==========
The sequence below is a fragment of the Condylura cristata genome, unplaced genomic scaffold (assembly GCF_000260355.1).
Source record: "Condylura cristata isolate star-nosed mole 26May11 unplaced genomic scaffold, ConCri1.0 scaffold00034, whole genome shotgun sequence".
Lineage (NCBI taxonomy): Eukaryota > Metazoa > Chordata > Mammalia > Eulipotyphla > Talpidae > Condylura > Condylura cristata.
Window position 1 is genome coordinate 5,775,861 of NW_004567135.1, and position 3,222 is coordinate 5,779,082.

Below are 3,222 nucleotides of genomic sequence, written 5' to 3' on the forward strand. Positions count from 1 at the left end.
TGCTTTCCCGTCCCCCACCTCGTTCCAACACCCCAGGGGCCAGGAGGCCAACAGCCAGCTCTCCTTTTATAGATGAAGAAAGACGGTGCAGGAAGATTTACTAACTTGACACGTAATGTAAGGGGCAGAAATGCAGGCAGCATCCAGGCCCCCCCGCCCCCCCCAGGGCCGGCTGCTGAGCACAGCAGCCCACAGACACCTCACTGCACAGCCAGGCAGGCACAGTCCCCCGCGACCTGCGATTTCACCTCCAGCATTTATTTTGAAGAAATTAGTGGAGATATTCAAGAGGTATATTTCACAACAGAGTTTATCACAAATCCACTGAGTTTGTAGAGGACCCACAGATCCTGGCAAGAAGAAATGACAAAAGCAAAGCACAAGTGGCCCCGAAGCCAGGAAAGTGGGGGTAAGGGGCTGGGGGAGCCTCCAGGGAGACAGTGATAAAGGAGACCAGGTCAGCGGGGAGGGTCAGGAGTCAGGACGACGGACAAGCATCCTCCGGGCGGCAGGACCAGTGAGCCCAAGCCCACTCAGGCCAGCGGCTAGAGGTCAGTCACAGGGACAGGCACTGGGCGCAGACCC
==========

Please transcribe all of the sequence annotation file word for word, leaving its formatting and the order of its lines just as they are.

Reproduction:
The sequence below is a fragment of the Condylura cristata genome, unplaced genomic scaffold (assembly GCF_000260355.1).
Source record: "Condylura cristata isolate star-nosed mole 26May11 unplaced genomic scaffold, ConCri1.0 scaffold00034, whole genome shotgun sequence".
Lineage (NCBI taxonomy): Eukaryota > Metazoa > Chordata > Mammalia > Eulipotyphla > Talpidae > Condylura > Condylura cristata.
Window position 1 is genome coordinate 5,775,861 of NW_004567135.1, and position 3,222 is coordinate 5,779,082.

Below are 3,222 nucleotides of genomic sequence, written 5' to 3' on the forward strand. Positions count from 1 at the left end.
TGCTTTCCCGTCCCCCACCTCGTTCCAACACCCCAGGGGCCAGGAGGCCAACAGCCAGCTCTCCTTTTATAGATGAAGAAAGACGGTGCAGGAAGATTTACTAACTTGACACGTAATGTAAGGGGCAGAAATGCAGGCAGCATCCAGGCCCCCCCGCCCCCCCCAGGGCCGGCTGCTGAGCACAGCAGCCCACAGACACCTCACTGCACAGCCAGGCAGGCACAGTCCCCCGCGACCTGCGATTTCACCTCCAGCATTTATTTTGAAGAAATTAGTGGAGATATTCAAGAGGTATATTTCACAACAGAGTTTATCACAAATCCACTGAGTTTGTAGAGGACCCACAGATCCTGGCAAGAAGAAATGACAAAAGCAAAGCACAAGTGGCCCCGAAGCCAGGAAAGTGGGGGTAAGGGGCTGGGGGAGCCTCCAGGGAGACAGTGATAAAGGAGACCAGGTCAGCGGGGAGGGTCAGGAGTCAGGACGACGGACAAGCATCCTCCGGGCGGCAGGACCAGTGAGCCCAAGCCCACTCAGGCCAGCGGCTAGAGGTCAGTCACAGGGACAGGCACTGGGCGCAGACCC